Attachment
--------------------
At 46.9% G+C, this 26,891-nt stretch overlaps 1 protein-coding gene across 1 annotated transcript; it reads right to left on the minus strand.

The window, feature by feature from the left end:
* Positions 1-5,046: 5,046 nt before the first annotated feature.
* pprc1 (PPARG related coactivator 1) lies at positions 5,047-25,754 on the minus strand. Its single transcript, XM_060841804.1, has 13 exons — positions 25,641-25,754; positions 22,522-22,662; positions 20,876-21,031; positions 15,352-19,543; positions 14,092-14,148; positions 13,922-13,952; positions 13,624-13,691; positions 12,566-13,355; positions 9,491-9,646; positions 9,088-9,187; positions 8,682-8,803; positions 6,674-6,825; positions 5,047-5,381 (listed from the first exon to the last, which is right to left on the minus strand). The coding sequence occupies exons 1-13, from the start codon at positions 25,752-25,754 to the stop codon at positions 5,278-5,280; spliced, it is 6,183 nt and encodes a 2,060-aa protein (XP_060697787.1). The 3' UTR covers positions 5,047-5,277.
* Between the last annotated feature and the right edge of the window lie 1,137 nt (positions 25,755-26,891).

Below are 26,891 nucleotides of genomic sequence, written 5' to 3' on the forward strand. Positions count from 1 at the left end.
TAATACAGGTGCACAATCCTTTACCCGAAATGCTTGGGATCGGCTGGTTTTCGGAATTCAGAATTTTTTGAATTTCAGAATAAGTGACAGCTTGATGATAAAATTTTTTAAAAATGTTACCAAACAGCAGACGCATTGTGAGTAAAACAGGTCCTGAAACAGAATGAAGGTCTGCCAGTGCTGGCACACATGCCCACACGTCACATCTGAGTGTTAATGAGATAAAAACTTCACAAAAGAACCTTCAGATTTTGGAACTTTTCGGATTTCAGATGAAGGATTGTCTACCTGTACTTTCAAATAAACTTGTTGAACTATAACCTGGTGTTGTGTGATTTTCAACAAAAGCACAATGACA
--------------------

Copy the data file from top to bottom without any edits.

At 46.9% G+C, this 26,891-nt stretch overlaps 1 protein-coding gene across 1 annotated transcript; it reads right to left on the minus strand.

The window, feature by feature from the left end:
* Positions 1-5,046: 5,046 nt before the first annotated feature.
* pprc1 (PPARG related coactivator 1) lies at positions 5,047-25,754 on the minus strand. Its single transcript, XM_060841804.1, has 13 exons — positions 25,641-25,754; positions 22,522-22,662; positions 20,876-21,031; positions 15,352-19,543; positions 14,092-14,148; positions 13,922-13,952; positions 13,624-13,691; positions 12,566-13,355; positions 9,491-9,646; positions 9,088-9,187; positions 8,682-8,803; positions 6,674-6,825; positions 5,047-5,381 (listed from the first exon to the last, which is right to left on the minus strand). The coding sequence occupies exons 1-13, from the start codon at positions 25,752-25,754 to the stop codon at positions 5,278-5,280; spliced, it is 6,183 nt and encodes a 2,060-aa protein (XP_060697787.1). The 3' UTR covers positions 5,047-5,277.
* Between the last annotated feature and the right edge of the window lie 1,137 nt (positions 25,755-26,891).

Below are 26,891 nucleotides of genomic sequence, written 5' to 3' on the forward strand. Positions count from 1 at the left end.
TAATACAGGTGCACAATCCTTTACCCGAAATGCTTGGGATCGGCTGGTTTTCGGAATTCAGAATTTTTTGAATTTCAGAATAAGTGACAGCTTGATGATAAAATTTTTTAAAAATGTTACCAAACAGCAGACGCATTGTGAGTAAAACAGGTCCTGAAACAGAATGAAGGTCTGCCAGTGCTGGCACACATGCCCACACGTCACATCTGAGTGTTAATGAGATAAAAACTTCACAAAAGAACCTTCAGATTTTGGAACTTTTCGGATTTCAGATGAAGGATTGTCTACCTGTACTTTCAAATAAACTTGTTGAACTATAACCTGGTGTTGTGTGATTTTCAACAAAAGCACAATGACA